- to step to one side.
- to evade or avoid a decision, problem, or the like.
- to avoid or dodge by stepping aside.
- to evade or avoid (a decision, problem, or the like).
Origin of sidestep
An Americanism dating back to 1900–05
Dictionary.com Unabridged Based on the Random House Unabridged Dictionary, © Random House, Inc. 2018
Examples from the Web for sidestep
But Pragnell is hoping Casa Bruja will sidestep the trend's downturn.House of the Witch: The Renegade Craft Brewers of Panama
November 30, 2014
A man appears to sidestep Graham as she walks by, then begins to follow her.Person of Interest Identified in Disappearance of UVA Student Hannah Graham
September 19, 2014
Justice Thurgood Marshall saw this sidestep for what it was.Affirmative Action Isn’t Oppressive, but the Roberts Court Wants to End It Anyway
April 23, 2014
The only question now is whether Boehner has the onions to sidestep the radicals.Immigration, Round 2: Still a Reach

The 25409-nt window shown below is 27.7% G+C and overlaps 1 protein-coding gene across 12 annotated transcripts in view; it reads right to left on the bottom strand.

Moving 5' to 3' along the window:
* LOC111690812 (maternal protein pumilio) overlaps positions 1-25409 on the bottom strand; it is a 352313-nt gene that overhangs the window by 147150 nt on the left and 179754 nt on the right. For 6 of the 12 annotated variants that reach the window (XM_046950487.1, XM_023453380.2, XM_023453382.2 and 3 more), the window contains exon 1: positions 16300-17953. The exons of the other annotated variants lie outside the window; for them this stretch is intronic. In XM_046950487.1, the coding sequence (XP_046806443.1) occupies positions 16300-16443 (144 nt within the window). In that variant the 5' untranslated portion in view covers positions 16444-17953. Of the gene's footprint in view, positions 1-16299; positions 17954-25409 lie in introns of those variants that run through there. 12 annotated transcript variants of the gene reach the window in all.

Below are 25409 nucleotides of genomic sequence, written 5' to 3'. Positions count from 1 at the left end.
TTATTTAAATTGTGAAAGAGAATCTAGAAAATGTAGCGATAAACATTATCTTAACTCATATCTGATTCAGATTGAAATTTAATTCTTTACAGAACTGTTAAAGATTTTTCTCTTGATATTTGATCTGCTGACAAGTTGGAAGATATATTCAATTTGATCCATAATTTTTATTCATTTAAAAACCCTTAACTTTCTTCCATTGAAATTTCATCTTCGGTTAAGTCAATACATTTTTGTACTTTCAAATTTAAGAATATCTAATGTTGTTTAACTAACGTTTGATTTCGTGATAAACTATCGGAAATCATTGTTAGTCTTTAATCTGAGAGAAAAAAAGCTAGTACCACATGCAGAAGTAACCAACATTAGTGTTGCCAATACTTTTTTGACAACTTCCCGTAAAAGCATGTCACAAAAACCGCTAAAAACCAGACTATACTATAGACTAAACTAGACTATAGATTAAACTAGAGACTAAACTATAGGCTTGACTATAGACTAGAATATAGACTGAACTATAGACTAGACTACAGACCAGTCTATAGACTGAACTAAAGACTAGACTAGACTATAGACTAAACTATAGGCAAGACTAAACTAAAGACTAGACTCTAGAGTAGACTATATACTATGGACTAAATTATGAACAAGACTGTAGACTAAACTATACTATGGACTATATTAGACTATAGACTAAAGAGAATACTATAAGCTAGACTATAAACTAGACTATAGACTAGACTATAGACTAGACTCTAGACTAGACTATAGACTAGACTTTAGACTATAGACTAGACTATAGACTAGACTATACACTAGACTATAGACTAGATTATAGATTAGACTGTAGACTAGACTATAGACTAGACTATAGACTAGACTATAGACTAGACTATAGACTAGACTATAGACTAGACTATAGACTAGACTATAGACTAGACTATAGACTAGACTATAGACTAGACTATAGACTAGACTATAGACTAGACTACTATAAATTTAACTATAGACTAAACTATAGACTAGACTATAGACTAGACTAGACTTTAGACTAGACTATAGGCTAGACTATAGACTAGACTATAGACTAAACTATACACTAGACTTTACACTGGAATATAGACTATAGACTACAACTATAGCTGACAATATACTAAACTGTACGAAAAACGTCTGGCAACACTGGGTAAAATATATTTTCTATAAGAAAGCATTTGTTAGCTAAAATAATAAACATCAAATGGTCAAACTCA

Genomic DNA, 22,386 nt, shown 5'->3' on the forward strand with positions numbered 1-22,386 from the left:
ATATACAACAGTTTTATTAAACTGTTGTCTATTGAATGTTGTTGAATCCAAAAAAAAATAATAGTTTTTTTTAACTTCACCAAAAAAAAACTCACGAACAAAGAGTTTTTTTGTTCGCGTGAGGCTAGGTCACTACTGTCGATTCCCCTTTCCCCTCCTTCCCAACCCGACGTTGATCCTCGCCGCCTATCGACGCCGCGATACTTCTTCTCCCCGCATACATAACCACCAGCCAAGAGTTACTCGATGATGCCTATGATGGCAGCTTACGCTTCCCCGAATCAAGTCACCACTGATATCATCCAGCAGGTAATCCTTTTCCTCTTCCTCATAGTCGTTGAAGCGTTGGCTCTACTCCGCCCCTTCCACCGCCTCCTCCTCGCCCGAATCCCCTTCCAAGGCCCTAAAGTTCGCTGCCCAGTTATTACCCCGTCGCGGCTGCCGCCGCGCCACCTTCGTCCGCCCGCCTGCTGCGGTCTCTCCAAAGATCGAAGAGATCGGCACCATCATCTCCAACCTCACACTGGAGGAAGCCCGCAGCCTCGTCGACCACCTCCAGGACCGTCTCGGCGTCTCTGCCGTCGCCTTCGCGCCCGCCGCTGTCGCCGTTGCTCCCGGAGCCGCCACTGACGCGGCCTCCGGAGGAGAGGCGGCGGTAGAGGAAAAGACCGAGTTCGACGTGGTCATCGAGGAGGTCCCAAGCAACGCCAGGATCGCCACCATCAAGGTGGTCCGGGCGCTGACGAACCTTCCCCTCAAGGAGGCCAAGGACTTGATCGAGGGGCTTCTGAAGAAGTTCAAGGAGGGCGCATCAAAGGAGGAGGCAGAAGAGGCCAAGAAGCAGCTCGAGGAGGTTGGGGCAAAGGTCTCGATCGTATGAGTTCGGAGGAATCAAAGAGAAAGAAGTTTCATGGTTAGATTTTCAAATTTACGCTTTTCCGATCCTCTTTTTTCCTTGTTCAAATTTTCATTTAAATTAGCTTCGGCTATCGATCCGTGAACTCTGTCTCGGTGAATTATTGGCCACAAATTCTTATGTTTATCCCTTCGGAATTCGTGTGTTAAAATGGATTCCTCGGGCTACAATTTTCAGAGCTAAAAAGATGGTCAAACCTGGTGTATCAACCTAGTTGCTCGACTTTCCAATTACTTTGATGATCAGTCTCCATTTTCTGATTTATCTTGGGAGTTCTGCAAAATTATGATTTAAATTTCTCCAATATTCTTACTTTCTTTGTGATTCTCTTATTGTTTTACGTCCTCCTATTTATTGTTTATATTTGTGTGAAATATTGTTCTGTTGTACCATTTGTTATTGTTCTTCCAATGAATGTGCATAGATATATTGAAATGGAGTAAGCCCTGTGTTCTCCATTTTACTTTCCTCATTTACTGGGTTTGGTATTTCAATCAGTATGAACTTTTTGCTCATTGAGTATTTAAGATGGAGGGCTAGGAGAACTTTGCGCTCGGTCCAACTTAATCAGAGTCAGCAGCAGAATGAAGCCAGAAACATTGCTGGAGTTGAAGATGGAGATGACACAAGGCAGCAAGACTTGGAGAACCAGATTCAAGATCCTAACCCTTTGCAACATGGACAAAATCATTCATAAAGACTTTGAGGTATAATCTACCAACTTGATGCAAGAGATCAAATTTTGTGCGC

January 2, 2014
Sidestep snobby French cab drivers by hiring an iPad-toting chauffeur-driven car.The 15 Hottest New Apps at Dublin’s Web Summit
October 31, 2013
It took us all night to sidestep that outrage, but we did it.At Good Old Siwash
He saw that Cheever was quicker than he at the feint and the sidestep.We Can't Have Everything
When a man has anything somebody gets it before he can sidestep.The Fighting Chance
Robert W. Chambers
Maybe he could sidestep the lessons before she pinned him down.The Southerner
Cautiously, prepared for a lunge or a sidestep, Kazan advanced a little.Kazan
James Oliver Curwood
- to step aside from or out of the way of (something)
- (tr) to dodge or circumvent
- a movement to one side, as in dancing, boxing, etc
Collins English Dictionary - Complete & Unabridged 2012 Digital Edition © William Collins Sons & Co. Ltd. 1979, 1986 © HarperCollins Publishers 1998, 2000, 2003, 2005, 2006, 2007, 2009, 2012
Word Origin and History for sidestep
Online Etymology Dictionary, © 2010 Douglas Harper